A software process model is a simplified depiction of a software process that represents one sight of that process. Process models may incorporate actions that are fraction of the software process, software products and the roles of people concerned in software engineering. Apiece of process model represents a process from a particular perspective, and thus provides only limited and specified information about that process. For example, a process activity model demonstrates the activities and their sequence but may not show the functions of the people involved in these activities. In this Article, We introduce a number of very general software process models (sometimes it called process paradigms) and present these from an architectural perspective. Specifically, we can spot the framework of the process but not the detail information of specific activities.

These standard models of software processes are not definitive descriptions of software processes. Moderately, they are abstractions of the process that can be helpful to clarify different approaches to software development. You can consider of them as process frameworks that may be extended and bespoke to create more specific software engineering processes.

Some types of software process model that may be produced are covered here:

  1. A workflow model: This software processes modeling shows the sequence of activities in the process along with their inputs, outputs and dependencies. The activities in this model represent human actions. This model takes the fundamental process activities of requirement specification, development, validation, and evolution and represents them as separate process phases such as requirements specification, software design, implementation, testing, and so on. After each stage is defined it is ‘signed-off, and development goes on to the following stage.
  2. Incremental development: This model interleaves the activities of customer requirement specification, development, and validation. An initial system is rapidly developed from very abstract specifications. Then the system refined with customer input to produce a system that satisfies the customers’ needs. The final system is developed as a succession of versions (increments), with each version involve up-gradation in functionality to the previous version. Alliteratively, it may be re-implemented using a more structured approach to produce a more robust and maintainable system.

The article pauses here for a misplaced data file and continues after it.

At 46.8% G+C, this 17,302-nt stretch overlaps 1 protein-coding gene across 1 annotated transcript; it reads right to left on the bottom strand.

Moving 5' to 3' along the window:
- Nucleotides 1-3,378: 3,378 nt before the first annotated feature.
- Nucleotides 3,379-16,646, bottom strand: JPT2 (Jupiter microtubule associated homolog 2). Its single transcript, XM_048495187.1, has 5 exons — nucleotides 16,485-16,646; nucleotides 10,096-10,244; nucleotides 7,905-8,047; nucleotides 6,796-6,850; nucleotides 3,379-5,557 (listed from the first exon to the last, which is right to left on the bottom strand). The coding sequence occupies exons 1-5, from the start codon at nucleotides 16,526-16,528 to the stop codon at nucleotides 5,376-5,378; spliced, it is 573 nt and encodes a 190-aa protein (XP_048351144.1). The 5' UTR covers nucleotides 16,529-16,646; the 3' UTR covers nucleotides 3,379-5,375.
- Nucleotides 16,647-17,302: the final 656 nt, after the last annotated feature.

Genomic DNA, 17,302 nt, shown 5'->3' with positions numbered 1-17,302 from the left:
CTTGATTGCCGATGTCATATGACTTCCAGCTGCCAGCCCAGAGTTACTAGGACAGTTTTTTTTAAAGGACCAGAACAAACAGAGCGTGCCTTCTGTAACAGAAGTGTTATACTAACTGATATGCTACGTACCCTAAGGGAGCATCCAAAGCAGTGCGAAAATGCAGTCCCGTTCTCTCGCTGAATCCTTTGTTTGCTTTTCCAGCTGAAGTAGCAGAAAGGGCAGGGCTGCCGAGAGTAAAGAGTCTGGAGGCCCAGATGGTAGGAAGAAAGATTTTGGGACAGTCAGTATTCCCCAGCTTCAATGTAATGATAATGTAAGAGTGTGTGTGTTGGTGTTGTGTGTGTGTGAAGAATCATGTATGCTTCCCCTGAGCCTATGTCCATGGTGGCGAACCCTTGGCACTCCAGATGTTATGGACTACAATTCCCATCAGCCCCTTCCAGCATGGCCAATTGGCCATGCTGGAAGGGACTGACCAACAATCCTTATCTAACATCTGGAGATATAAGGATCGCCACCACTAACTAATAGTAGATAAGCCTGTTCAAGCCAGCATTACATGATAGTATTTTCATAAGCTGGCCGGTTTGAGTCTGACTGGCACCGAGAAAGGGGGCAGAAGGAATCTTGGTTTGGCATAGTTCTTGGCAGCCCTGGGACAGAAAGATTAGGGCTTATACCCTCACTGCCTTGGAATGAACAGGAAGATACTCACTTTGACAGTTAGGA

3. A dataflow or activity model: This process model represents the route as a set of activities, each of which carries out a number of data transformations. It shows how the input to the process, such as a requirement specification, is transformed to an output, such as a design. The activities here may signify transformations carried out by people or by computers.
  4. A role/action model: This process model represents the roles of the people involved in the software process and the activities for which they are answerable.
  5. Reuse-oriented software engineering: This process modeling approach is based on the continuation of a significant number of reusable components. The system development process focuses on integrating these components into a system rather than developing them from scratch.
  6. Component-based software engineering (CBSE): This process modeling technique assumes that parts of the system already exist. The system development process spotlights on integrating these parts rather than developing them from scratch.

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These software process models are not mutually elite and are frequently used together, especially for large systems development. For large systems, it makes logic to merge some of the best features of the one model like waterfall to other model like incremental development models. As a software engineer you need to have detailed information about the essential system requirements to design software architecture to support these requirements. You cannot develop this incrementally. Sub-systems within a larger system may be developed using different approaches. Ingredient parts of the system that are well understood can be specified and developed using a waterfall-based process. Parts of the system which are difficult to specify in advance, such as the user interface, should always be developed using an incremental approach.


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